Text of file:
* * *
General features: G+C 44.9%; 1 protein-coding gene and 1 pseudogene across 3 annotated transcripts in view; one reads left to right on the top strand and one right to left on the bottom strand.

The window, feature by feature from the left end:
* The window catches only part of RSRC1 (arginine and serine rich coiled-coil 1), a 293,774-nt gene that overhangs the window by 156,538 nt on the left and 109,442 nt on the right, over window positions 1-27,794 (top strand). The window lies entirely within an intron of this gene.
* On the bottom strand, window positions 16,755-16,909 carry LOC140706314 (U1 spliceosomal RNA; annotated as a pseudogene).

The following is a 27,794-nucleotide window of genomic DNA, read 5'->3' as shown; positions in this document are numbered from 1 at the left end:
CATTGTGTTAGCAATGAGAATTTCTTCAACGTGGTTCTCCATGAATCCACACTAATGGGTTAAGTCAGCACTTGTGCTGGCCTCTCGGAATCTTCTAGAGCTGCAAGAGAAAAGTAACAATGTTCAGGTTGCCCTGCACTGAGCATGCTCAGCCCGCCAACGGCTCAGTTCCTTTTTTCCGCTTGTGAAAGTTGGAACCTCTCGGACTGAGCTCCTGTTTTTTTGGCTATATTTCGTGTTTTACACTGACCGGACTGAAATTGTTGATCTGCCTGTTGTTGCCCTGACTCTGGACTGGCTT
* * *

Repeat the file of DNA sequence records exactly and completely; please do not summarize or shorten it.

General features: G+C 44.9%; 1 protein-coding gene and 1 pseudogene across 3 annotated transcripts in view; one reads left to right on the top strand and one right to left on the bottom strand.

The window, feature by feature from the left end:
* The window catches only part of RSRC1 (arginine and serine rich coiled-coil 1), a 293,774-nt gene that overhangs the window by 156,538 nt on the left and 109,442 nt on the right, over window positions 1-27,794 (top strand). The window lies entirely within an intron of this gene.
* On the bottom strand, window positions 16,755-16,909 carry LOC140706314 (U1 spliceosomal RNA; annotated as a pseudogene).

The following is a 27,794-nucleotide window of genomic DNA, read 5'->3' as shown; positions in this document are numbered from 1 at the left end:
CATTGTGTTAGCAATGAGAATTTCTTCAACGTGGTTCTCCATGAATCCACACTAATGGGTTAAGTCAGCACTTGTGCTGGCCTCTCGGAATCTTCTAGAGCTGCAAGAGAAAAGTAACAATGTTCAGGTTGCCCTGCACTGAGCATGCTCAGCCCGCCAACGGCTCAGTTCCTTTTTTCCGCTTGTGAAAGTTGGAACCTCTCGGACTGAGCTCCTGTTTTTTTGGCTATATTTCGTGTTTTACACTGACCGGACTGAAATTGTTGATCTGCCTGTTGTTGCCCTGACTCTGGACTGGCTT